Fox suggests that even language can be used to change harmful concepts of masculinity and to indicate social disapproval of violent behaviour. In Australia the term “king hit”, meaning a powerful blow delivered without warning, has been rebranded in the media as the “coward’s punch” following a series of highly publicised king hit-related deaths and injuries. The long-term effectiveness of this change in terminology has yet to be measured but Fox calls it a step in the right direction.

She is especially emphatic about the need for better alcohol education. Young New Zealanders and Australians appear to know very little of the basic facts about alcohol, she says. Effective programmes should offer a balanced portrayal of both the negative and positive aspects of consumption and provide unbiased information about alcohol’s real effects.

Scare tactics don’t work and can even be counter-productive, she insists. “The element of risk is, for many young people, an added attraction to drug-taking or binge drinking.”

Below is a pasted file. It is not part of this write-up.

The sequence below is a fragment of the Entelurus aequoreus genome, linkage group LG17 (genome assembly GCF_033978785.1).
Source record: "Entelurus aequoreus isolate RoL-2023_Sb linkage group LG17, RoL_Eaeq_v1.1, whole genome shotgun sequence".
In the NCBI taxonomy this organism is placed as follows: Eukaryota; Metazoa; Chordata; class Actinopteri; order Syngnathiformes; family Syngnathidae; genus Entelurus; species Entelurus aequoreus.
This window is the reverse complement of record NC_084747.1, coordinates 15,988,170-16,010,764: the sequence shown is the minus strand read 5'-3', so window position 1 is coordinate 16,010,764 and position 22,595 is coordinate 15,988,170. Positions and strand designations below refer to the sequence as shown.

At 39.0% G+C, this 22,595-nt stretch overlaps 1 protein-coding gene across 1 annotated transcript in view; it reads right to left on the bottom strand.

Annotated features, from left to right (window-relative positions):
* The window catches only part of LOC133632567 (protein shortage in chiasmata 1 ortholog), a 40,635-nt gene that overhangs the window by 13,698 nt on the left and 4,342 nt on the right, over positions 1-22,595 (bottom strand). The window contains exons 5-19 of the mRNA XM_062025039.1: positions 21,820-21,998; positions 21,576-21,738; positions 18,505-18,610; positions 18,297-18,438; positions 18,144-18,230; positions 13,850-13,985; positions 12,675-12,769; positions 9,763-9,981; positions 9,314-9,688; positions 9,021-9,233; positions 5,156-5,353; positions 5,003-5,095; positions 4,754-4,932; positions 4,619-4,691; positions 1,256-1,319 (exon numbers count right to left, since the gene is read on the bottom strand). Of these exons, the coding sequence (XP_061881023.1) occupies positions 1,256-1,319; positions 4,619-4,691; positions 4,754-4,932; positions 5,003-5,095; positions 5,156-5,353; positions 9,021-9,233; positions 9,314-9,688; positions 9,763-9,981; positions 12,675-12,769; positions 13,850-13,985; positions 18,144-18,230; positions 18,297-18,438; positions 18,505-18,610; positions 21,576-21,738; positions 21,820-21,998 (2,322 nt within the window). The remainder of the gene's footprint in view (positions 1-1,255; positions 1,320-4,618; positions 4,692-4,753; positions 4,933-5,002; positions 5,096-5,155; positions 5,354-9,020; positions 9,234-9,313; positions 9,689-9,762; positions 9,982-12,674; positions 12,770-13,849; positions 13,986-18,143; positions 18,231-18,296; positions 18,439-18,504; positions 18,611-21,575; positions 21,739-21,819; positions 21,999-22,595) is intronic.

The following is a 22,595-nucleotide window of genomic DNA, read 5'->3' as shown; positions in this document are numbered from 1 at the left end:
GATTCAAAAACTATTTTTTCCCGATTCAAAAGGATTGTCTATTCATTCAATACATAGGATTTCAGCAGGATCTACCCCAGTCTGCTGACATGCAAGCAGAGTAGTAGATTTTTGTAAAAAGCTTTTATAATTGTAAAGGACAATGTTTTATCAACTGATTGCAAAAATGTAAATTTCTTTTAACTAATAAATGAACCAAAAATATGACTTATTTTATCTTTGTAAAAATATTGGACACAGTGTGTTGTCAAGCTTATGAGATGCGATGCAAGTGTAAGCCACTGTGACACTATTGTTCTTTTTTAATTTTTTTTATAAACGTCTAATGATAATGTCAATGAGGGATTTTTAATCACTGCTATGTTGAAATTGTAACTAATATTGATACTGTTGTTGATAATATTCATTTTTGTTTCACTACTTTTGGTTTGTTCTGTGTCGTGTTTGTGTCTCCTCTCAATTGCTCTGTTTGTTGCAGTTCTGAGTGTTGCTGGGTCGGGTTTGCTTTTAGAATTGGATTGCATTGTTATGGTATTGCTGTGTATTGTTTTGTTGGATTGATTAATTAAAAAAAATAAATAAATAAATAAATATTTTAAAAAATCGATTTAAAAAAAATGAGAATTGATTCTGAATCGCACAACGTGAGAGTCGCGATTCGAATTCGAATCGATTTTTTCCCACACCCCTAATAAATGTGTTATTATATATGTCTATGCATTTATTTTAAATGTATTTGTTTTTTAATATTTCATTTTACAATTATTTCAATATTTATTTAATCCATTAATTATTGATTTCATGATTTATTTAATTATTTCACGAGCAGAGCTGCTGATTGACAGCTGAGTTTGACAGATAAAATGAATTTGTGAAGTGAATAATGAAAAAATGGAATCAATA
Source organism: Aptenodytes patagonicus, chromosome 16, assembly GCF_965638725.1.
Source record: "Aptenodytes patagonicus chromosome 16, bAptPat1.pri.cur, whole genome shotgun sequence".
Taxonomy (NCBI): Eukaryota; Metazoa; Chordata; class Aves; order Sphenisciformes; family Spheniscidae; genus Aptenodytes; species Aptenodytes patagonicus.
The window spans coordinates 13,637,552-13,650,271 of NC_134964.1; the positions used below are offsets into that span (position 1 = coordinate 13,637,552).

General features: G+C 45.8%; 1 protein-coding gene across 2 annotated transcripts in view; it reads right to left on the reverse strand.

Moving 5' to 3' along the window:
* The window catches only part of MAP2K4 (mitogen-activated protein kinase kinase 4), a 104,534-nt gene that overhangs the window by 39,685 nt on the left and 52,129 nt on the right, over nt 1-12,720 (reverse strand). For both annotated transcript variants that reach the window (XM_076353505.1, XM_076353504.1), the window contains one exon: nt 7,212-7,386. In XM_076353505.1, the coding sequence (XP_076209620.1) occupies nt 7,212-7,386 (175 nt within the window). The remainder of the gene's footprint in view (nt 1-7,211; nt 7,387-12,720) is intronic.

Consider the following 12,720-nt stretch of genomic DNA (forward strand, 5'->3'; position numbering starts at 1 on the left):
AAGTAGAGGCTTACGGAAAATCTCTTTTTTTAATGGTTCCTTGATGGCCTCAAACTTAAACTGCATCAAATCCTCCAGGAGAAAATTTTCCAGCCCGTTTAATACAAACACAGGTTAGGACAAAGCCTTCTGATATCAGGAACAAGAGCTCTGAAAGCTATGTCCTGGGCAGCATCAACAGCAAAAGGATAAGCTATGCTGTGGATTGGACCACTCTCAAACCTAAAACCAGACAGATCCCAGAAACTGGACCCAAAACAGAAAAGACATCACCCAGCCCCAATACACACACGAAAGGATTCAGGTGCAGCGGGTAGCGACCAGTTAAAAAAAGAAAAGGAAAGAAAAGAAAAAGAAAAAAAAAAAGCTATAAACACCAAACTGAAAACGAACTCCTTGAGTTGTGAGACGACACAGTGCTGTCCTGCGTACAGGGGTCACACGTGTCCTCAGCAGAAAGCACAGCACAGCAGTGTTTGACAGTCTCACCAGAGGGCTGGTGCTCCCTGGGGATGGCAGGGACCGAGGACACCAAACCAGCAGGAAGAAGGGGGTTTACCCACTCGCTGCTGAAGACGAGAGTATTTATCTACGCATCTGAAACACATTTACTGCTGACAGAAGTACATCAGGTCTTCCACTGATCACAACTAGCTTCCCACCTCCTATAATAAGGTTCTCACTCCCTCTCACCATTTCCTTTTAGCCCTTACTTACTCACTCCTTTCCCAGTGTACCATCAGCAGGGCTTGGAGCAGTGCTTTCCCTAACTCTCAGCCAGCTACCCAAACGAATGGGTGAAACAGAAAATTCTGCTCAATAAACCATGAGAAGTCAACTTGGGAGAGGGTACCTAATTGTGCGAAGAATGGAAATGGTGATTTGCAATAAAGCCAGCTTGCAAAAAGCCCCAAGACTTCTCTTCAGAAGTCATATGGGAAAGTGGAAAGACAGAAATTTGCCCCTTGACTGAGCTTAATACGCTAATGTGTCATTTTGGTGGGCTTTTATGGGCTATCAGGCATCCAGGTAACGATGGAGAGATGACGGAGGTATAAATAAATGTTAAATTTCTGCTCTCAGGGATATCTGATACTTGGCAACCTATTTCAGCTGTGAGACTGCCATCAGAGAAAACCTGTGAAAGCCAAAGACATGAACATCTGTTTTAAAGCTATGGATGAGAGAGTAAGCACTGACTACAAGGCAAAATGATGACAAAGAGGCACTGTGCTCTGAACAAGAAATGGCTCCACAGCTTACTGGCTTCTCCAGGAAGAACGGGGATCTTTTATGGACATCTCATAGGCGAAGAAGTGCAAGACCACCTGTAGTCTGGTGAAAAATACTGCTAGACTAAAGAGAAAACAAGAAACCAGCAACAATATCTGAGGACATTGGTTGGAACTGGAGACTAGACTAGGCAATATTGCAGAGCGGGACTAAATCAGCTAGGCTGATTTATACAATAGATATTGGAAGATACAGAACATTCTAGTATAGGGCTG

Establishing a culture that uses peer pressure to oppose and condemn all violence including attempts to use alcohol as an excuse for thuggish behaviour can be done.

We managed to change the New Zealand culture on drink driving where it is now seen as unacceptable by most people and frowned on socially, because it was a serious risk to the safety of innocent people.

Person perpetrated violence via fists and boots isn’t much different to person perpetrated violence via vehicle, except that those who use fists and boots do so very deliberately. We should be more appalled and more determined to change our culture around alcohol and violence.

Most of us already abhor violence in most situations. But we can do more to speak up against it to make it clear that whether using alcohol as an excuse or not thuggery is socially unacceptable in New Zealand.

So seeing a blog describing itself New Zealand’s biggest and best make excuses for socially abhorrent behaviour – see Victim blaming and excusing thuggery – is very disappointing.